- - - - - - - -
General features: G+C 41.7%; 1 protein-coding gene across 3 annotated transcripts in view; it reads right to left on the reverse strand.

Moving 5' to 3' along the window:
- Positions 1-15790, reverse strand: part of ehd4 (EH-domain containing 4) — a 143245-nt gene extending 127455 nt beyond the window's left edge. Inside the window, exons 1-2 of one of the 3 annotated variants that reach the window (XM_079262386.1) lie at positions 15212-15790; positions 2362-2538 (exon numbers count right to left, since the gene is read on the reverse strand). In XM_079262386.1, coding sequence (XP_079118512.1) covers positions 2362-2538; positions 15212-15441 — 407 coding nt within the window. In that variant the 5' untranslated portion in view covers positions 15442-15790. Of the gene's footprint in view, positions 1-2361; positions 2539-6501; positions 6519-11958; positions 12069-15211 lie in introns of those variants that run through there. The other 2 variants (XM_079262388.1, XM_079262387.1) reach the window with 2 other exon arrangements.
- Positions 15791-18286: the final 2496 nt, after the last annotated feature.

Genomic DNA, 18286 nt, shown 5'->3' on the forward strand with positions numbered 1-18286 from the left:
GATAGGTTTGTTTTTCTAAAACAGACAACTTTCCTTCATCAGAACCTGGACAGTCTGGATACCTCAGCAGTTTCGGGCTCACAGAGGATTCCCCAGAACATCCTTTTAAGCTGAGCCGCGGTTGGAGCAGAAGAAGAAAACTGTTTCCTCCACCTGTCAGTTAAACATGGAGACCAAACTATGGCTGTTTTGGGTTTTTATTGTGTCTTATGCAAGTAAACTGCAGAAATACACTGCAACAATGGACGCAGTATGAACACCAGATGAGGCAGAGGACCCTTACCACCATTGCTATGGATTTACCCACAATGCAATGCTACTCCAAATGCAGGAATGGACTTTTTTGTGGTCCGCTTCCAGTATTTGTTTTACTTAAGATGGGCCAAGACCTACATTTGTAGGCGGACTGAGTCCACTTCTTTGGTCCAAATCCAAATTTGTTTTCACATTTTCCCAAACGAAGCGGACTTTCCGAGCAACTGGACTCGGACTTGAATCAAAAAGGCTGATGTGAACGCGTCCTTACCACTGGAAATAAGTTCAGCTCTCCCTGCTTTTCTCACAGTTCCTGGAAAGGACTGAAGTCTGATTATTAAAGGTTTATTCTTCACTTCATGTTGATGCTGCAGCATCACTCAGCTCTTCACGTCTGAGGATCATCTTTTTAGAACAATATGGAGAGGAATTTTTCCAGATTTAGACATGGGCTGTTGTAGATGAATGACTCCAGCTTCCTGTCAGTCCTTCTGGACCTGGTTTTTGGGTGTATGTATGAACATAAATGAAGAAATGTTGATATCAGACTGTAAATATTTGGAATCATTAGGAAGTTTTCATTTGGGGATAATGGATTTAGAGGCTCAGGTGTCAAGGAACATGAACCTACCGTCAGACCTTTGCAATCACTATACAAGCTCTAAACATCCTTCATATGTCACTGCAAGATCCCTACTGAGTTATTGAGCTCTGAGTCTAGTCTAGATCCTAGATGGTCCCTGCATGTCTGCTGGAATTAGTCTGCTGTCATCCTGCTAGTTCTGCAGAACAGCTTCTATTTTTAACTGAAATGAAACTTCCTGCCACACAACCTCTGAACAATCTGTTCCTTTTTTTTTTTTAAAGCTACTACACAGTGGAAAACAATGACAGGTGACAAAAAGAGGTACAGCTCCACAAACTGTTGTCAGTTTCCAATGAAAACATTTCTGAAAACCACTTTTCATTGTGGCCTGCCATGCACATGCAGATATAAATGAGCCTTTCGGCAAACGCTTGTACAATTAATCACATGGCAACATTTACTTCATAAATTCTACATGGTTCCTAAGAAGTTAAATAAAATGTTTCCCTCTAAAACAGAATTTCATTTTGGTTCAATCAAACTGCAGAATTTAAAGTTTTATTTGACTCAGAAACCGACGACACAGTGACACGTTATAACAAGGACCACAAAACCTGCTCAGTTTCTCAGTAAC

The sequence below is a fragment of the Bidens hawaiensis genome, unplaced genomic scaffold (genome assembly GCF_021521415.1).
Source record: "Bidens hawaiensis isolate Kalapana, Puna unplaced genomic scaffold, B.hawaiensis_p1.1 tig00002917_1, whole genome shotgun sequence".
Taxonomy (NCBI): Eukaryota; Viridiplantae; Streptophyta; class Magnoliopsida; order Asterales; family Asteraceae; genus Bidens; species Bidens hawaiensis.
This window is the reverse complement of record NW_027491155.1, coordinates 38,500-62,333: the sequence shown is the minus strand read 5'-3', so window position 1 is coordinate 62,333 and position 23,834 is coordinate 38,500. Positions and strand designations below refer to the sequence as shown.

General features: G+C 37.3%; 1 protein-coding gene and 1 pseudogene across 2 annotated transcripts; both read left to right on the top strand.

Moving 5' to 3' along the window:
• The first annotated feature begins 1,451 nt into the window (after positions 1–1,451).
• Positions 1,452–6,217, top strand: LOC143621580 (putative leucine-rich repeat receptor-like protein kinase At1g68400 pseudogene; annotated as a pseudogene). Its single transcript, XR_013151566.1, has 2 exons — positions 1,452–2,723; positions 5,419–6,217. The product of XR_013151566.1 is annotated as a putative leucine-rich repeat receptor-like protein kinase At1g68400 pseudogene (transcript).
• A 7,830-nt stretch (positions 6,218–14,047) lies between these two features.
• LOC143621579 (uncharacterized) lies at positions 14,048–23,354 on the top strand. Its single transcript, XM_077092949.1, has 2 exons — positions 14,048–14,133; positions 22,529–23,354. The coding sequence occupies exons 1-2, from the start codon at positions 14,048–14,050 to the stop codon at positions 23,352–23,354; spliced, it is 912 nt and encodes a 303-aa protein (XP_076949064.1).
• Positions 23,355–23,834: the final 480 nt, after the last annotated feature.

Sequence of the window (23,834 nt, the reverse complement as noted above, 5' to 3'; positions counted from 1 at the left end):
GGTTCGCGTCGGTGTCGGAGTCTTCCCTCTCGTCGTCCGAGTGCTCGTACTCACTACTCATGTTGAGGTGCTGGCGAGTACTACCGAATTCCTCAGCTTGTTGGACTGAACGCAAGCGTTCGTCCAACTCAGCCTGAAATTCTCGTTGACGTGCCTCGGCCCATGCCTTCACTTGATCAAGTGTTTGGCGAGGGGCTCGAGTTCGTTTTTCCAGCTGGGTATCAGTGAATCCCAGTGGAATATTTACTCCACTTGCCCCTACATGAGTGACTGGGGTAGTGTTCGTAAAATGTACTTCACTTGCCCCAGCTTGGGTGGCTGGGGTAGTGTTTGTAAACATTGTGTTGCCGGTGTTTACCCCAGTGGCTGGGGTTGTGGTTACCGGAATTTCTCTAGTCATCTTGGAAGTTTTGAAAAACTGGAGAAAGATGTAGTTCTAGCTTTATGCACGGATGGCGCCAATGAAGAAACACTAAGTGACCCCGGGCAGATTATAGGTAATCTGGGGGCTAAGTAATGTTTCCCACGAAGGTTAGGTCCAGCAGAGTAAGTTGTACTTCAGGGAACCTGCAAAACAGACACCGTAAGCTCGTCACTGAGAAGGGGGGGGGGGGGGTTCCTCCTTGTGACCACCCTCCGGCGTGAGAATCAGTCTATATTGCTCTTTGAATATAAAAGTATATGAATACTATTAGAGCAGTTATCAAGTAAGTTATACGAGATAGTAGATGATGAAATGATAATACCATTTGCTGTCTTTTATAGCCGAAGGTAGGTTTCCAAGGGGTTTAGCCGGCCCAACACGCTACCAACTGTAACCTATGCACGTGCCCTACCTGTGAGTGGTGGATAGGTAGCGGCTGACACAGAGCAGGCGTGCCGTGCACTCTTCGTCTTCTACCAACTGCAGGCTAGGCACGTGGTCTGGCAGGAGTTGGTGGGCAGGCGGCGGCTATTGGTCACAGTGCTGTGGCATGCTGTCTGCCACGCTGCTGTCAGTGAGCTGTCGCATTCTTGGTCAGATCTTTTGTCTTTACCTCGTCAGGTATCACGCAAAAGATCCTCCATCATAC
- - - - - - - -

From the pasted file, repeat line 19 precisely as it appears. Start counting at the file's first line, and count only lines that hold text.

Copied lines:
GGTTCGCGTCGGTGTCGGAGTCTTCCCTCTCGTCGTCCGAGTGCTCGTACTCACTACTCATGTTGAGGTGCTGGCGAGTACTACCGAATTCCTCAGCTTGTTGGACTGAACGCAAGCGTTCGTCCAACTCAGCCTGAAATTCTCGTTGACGTGCCTCGGCCCATGCCTTCACTTGATCAAGTGTTTGGCGAGGGGCTCGAGTTCGTTTTTCCAGCTGGGTATCAGTGAATCCCAGTGGAATATTTACTCCACTTGCCCCTACATGAGTGACTGGGGTAGTGTTCGTAAAATGTACTTCACTTGCCCCAGCTTGGGTGGCTGGGGTAGTGTTTGTAAACATTGTGTTGCCGGTGTTTACCCCAGTGGCTGGGGTTGTGGTTACCGGAATTTCTCTAGTCATCTTGGAAGTTTTGAAAAACTGGAGAAAGATGTAGTTCTAGCTTTATGCACGGATGGCGCCAATGAAGAAACACTAAGTGACCCCGGGCAGATTATAGGTAATCTGGGGGCTAAGTAATGTTTCCCACGAAGGTTAGGTCCAGCAGAGTAAGTTGTACTTCAGGGAACCTGCAAAACAGACACCGTAAGCTCGTCACTGAGAAGGGGGGGGGGGGGGTTCCTCCTTGTGACCACCCTCCGGCGTGAGAATCAGTCTATATTGCTCTTTGAATATAAAAGTATATGAATACTATTAGAGCAGTTATCAAGTAAGTTATACGAGATAGTAGATGATGAAATGATAATACCATTTGCTGTCTTTTATAGCCGAAGGTAGGTTTCCAAGGGGTTTAGCCGGCCCAACACGCTACCAACTGTAACCTATGCACGTGCCCTACCTGTGAGTGGTGGATAGGTAGCGGCTGACACAGAGCAGGCGTGCCGTGCACTCTTCGTCTTCTACCAACTGCAGGCTAGGCACGTGGTCTGGCAGGAGTTGGTGGGCAGGCGGCGGCTATTGGTCACAGTGCTGTGGCATGCTGTCTGCCACGCTGCTGTCAGTGAGCTGTCGCATTCTTGGTCAGATCTTTTGTCTTTACCTCGTCAGGTATCACGCAAAAGATCCTCCATCATAC